Myeloproliferative hypereosinophilic diseases are defined by a persistent (>6 months) unexplained eosinophilia greater than 1.5 X 109/L, a hypercellular bone marrow with eosinophilia, and tissue damage. They are discriminated from idiopathic hypere-osinophilic syndrome by the presence of tissue damage, although this may indeed be artificial as tissue damage may be subclinical or occur in the future. While investigating these patients, a reactive cause of eosinophilia such as allergies, parasitic infections, and other malignancies (e.g., on detection of phenotypi-cally abnormal T lymphocytes56) should be assiduously excluded. Eosinophil morphology varies from normal to include abnormalities such as degranulation, cytoplasmic vacuolation, hypolobulation, or hyperlob-ulation. The presence of Chronic eosinophilic leukemia (CEL) is suggested by increased proportion of blasts, hepatosplenomegaly, raised serum tryptase, vitamin B12, and a cytogenetic abnormality. In some patients the diagnosis will only be apparent after transformation to acute myeloid leukemia.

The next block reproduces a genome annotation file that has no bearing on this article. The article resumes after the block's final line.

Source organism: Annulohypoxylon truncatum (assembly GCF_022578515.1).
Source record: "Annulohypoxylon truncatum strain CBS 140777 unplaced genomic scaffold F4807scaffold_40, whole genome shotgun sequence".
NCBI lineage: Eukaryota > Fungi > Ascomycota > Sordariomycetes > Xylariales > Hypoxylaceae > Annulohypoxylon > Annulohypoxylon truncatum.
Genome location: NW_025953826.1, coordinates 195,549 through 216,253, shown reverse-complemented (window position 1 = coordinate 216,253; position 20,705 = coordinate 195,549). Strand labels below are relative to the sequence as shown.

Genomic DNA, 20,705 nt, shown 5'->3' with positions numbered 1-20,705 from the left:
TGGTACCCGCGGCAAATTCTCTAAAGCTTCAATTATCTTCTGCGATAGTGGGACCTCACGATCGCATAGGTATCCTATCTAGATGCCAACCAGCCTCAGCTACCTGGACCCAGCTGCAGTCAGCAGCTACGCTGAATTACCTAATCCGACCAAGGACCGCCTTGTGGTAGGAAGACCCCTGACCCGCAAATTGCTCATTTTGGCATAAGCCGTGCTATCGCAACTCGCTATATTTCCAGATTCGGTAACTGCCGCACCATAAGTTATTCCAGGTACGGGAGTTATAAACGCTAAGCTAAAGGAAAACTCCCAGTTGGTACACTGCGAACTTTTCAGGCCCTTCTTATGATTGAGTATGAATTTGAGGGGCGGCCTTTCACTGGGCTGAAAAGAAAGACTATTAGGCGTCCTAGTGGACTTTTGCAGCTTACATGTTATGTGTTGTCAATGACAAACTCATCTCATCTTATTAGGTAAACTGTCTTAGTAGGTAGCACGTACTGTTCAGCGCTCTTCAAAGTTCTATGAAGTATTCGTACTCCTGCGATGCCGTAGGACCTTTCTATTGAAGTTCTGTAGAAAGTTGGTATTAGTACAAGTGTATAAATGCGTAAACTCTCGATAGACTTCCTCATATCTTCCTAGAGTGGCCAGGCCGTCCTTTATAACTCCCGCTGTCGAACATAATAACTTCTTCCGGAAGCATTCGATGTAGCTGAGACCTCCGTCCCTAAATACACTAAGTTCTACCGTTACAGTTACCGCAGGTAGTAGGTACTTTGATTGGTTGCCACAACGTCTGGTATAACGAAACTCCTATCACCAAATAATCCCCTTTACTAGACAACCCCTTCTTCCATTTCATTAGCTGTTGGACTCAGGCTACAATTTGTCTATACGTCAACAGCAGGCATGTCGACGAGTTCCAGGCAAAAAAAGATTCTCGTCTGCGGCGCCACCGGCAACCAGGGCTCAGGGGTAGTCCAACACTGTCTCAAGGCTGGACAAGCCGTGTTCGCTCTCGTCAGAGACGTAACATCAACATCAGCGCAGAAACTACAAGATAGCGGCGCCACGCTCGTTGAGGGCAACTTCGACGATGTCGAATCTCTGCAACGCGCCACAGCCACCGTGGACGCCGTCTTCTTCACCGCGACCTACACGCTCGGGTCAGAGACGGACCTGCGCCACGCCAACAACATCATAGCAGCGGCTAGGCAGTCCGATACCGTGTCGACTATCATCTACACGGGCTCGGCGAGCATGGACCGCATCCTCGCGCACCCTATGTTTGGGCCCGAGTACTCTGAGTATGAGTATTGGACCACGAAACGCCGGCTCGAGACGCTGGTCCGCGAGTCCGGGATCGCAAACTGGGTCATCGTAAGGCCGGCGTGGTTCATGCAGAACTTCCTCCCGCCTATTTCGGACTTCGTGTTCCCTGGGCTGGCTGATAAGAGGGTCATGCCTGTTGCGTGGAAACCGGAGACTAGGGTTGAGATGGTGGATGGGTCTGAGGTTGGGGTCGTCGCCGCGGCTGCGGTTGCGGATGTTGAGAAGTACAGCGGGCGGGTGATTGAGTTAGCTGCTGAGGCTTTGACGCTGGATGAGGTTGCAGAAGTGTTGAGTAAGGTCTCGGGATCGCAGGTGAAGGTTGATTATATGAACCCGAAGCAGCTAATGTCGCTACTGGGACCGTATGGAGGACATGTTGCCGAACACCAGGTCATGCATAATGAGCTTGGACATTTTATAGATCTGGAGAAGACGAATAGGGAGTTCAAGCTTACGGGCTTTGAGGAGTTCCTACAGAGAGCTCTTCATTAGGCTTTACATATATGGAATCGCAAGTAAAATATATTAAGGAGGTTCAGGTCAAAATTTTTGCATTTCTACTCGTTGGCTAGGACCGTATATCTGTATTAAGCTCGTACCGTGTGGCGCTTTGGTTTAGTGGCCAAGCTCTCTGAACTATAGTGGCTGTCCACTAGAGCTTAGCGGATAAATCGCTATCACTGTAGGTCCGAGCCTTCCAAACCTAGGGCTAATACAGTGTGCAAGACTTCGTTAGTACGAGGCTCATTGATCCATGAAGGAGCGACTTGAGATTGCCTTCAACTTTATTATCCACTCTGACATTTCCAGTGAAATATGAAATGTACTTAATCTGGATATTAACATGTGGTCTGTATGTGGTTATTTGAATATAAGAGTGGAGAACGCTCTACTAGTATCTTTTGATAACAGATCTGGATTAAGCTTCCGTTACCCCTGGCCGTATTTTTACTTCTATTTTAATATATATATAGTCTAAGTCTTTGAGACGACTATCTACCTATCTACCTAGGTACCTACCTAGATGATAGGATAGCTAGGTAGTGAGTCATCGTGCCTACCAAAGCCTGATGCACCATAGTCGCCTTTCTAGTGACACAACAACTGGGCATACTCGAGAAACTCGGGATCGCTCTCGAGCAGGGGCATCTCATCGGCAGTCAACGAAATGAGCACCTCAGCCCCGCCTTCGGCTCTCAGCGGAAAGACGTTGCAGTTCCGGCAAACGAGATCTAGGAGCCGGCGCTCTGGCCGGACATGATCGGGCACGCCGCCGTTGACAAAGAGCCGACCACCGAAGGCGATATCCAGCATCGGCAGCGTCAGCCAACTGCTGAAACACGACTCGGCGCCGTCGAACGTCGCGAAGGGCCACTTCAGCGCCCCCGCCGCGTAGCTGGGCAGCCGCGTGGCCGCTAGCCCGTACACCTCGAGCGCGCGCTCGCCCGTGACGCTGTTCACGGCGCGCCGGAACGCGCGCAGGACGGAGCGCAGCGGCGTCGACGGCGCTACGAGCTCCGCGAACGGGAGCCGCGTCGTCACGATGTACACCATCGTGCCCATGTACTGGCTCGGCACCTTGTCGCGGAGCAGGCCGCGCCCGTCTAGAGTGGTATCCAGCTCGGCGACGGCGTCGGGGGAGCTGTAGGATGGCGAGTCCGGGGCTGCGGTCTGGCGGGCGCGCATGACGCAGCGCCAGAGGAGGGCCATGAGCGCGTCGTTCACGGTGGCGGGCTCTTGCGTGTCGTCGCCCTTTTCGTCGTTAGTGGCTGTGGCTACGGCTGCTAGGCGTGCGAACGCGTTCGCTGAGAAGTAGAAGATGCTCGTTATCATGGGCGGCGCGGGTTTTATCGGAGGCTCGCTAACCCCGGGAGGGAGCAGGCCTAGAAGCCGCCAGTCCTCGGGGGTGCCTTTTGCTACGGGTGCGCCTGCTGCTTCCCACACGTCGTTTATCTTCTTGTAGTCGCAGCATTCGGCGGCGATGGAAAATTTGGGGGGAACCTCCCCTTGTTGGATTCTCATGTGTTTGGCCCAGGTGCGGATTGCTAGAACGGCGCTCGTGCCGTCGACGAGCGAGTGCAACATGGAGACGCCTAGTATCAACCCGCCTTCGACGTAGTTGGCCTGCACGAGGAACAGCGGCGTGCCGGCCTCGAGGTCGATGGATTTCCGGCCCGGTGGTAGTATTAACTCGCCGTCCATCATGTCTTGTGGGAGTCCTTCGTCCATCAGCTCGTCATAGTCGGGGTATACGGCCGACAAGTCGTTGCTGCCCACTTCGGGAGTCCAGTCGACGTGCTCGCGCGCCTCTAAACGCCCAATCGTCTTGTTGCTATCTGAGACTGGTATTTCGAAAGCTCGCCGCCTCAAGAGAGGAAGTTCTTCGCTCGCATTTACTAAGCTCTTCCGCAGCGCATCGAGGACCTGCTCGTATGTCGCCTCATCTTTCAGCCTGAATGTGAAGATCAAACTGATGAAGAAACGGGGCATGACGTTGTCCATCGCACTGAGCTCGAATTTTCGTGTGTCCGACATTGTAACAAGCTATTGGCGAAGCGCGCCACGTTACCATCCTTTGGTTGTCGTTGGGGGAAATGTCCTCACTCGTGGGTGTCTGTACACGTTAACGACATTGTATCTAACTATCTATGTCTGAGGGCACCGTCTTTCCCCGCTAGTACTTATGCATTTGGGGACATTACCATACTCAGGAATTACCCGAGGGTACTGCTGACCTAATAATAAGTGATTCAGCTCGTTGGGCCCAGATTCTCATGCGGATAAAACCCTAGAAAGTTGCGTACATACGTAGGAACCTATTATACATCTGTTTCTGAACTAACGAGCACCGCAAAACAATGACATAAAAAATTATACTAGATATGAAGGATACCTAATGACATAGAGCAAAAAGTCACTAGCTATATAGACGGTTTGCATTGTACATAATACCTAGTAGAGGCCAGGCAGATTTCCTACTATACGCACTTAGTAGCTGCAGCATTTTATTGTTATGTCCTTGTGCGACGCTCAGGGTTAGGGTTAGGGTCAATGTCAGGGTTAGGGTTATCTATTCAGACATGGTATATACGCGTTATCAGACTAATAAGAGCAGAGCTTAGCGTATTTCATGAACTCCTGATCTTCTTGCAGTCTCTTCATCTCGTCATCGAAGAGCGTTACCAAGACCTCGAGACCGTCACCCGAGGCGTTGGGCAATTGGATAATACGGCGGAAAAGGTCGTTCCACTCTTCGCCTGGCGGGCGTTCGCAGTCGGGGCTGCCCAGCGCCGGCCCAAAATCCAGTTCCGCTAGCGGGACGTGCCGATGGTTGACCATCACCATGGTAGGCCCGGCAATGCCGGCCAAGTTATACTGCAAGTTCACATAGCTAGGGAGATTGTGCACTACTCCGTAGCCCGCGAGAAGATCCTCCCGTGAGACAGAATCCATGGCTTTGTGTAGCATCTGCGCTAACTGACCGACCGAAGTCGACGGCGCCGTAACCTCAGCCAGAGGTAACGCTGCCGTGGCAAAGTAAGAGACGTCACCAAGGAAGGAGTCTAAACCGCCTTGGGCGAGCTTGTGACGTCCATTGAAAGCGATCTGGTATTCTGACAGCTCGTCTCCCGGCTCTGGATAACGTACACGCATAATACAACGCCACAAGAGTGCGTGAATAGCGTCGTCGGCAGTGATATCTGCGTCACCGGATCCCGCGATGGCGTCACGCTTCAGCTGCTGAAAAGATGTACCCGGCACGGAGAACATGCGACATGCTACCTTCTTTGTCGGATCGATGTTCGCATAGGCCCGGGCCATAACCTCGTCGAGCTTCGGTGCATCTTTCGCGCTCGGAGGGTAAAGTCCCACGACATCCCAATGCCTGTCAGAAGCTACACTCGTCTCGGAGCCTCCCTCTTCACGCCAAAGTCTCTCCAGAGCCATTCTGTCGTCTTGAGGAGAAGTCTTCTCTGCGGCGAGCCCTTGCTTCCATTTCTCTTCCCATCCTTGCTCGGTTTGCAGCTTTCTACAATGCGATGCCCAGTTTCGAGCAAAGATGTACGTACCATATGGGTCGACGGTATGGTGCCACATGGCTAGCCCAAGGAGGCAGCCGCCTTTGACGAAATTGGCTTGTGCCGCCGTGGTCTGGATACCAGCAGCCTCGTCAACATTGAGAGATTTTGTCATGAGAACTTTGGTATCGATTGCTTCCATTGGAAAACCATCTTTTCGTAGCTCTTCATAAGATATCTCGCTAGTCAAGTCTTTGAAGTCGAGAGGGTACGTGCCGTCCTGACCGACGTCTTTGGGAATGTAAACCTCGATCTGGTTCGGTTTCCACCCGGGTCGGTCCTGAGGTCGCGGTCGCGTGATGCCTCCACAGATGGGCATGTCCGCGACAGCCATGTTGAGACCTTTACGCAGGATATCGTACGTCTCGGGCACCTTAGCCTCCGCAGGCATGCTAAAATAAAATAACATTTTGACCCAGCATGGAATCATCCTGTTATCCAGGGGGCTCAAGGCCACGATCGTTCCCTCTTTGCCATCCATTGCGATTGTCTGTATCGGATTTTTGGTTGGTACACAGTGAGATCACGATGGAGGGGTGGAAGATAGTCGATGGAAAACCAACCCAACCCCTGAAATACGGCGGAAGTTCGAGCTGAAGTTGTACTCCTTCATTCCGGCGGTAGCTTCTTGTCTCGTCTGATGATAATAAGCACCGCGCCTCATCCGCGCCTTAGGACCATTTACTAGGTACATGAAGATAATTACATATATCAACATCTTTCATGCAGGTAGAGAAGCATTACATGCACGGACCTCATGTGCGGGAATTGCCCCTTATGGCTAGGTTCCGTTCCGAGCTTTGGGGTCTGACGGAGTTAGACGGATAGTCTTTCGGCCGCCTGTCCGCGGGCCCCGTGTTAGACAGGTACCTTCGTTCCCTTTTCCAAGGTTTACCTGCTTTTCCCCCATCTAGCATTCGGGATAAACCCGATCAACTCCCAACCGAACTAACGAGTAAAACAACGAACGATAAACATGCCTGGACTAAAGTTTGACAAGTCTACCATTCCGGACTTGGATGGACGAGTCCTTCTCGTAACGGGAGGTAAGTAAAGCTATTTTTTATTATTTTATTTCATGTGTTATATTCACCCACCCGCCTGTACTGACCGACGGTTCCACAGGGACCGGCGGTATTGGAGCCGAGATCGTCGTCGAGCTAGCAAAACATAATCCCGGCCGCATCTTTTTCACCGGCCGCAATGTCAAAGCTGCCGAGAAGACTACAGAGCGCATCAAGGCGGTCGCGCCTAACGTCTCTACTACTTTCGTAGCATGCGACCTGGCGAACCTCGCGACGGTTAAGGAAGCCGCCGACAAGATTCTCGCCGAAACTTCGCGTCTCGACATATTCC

The detection of cytogenetic abnormalities is useful in discriminating CEL from a reactive eosinophilia. Abnormalities involving 5q33 or 8p11 are most frequent and clonality has been demonstrated even in patients with normal cytogenetics by X-chromosome inactivation patterns.57 Abnormalities of 5q33, especially t(5;12)(q33;p13), produce the fusion oncogene TEL-PDGFRp with constitutive activation of the kinase domain of PDGFRp originally cloned by Golub.58 Variable morphological features have been described from chronic myelomonocytic leukemia (CMML)-like to atypical CML, as reviewed by Bain.59 Two other translocations involving the PDGFRfi gene are t(5;7)(q33;q11.2) and t(5;10) (q33;21.2). Rarer translocations associated with 8p11 involve the fibroblast growth factor receptor-1 (FGFR1) most commonly fusing with the ZNF198 gene of 13q12 generating t(8;13)(q11;q12); they are frequently associated with non-Hodgkin's lymphomas and have a particular tendency to leukemic transformation.60-63
Recently, a novel tyrosine kinase, FIP1L1-PDGFRa, has been described in 9/16 patients with hypere-osinophilic syndrome64 and 3/5 with systemic mastocy-tosis.65 This is generated by microdeletion of CHIC2 and is only detectable by RTPCR or FISH; conventional cytogenetics is unhelpful. Patients with FIP1L1-PDGFRa and eosinophilia have been reported to show a dramatic response to imatinib mesylate64,66 as have several with activated PDGFRB fusion tyrosine kinases.6768
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